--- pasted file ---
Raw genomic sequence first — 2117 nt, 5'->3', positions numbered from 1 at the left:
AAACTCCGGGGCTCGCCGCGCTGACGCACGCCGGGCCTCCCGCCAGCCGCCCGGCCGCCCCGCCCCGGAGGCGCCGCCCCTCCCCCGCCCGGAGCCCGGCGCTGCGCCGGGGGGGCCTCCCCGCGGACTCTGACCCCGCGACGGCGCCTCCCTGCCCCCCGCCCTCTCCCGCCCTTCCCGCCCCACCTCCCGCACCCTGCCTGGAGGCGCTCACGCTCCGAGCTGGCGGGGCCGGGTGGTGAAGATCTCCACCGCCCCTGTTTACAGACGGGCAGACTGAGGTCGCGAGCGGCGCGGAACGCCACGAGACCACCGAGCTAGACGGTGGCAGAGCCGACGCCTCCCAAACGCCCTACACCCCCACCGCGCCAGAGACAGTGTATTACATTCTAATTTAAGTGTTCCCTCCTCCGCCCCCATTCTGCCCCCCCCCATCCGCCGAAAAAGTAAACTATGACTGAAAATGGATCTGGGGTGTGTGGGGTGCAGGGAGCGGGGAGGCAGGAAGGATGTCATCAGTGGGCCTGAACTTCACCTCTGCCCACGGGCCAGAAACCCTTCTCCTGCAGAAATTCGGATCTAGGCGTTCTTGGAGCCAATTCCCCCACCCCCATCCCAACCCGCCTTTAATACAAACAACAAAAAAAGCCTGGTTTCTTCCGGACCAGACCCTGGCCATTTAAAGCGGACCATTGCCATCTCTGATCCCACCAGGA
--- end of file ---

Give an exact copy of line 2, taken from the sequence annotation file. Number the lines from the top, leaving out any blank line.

AAACTCCGGGGCTCGCCGCGCTGACGCACGCCGGGCCTCCCGCCAGCCGCCCGGCCGCCCCGCCCCGGAGGCGCCGCCCCTCCCCCGCCCGGAGCCCGGCGCTGCGCCGGGGGGGCCTCCCCGCGGACTCTGACCCCGCGACGGCGCCTCCCTGCCCCCCGCCCTCTCCCGCCCTTCCCGCCCCACCTCCCGCACCCTGCCTGGAGGCGCTCACGCTCCGAGCTGGCGGGGCCGGGTGGTGAAGATCTCCACCGCCCCTGTTTACAGACGGGCAGACTGAGGTCGCGAGCGGCGCGGAACGCCACGAGACCACCGAGCTAGACGGTGGCAGAGCCGACGCCTCCCAAACGCCCTACACCCCCACCGCGCCAGAGACAGTGTATTACATTCTAATTTAAGTGTTCCCTCCTCCGCCCCCATTCTGCCCCCCCCCATCCGCCGAAAAAGTAAACTATGACTGAAAATGGATCTGGGGTGTGTGGGGTGCAGGGAGCGGGGAGGCAGGAAGGATGTCATCAGTGGGCCTGAACTTCACCTCTGCCCACGGGCCAGAAACCCTTCTCCTGCAGAAATTCGGATCTAGGCGTTCTTGGAGCCAATTCCCCCACCCCCATCCCAACCCGCCTTTAATACAAACAACAAAAAAAGCCTGGTTTCTTCCGGACCAGACCCTGGCCATTTAAAGCGGACCATTGCCATCTCTGATCCCACCAGGA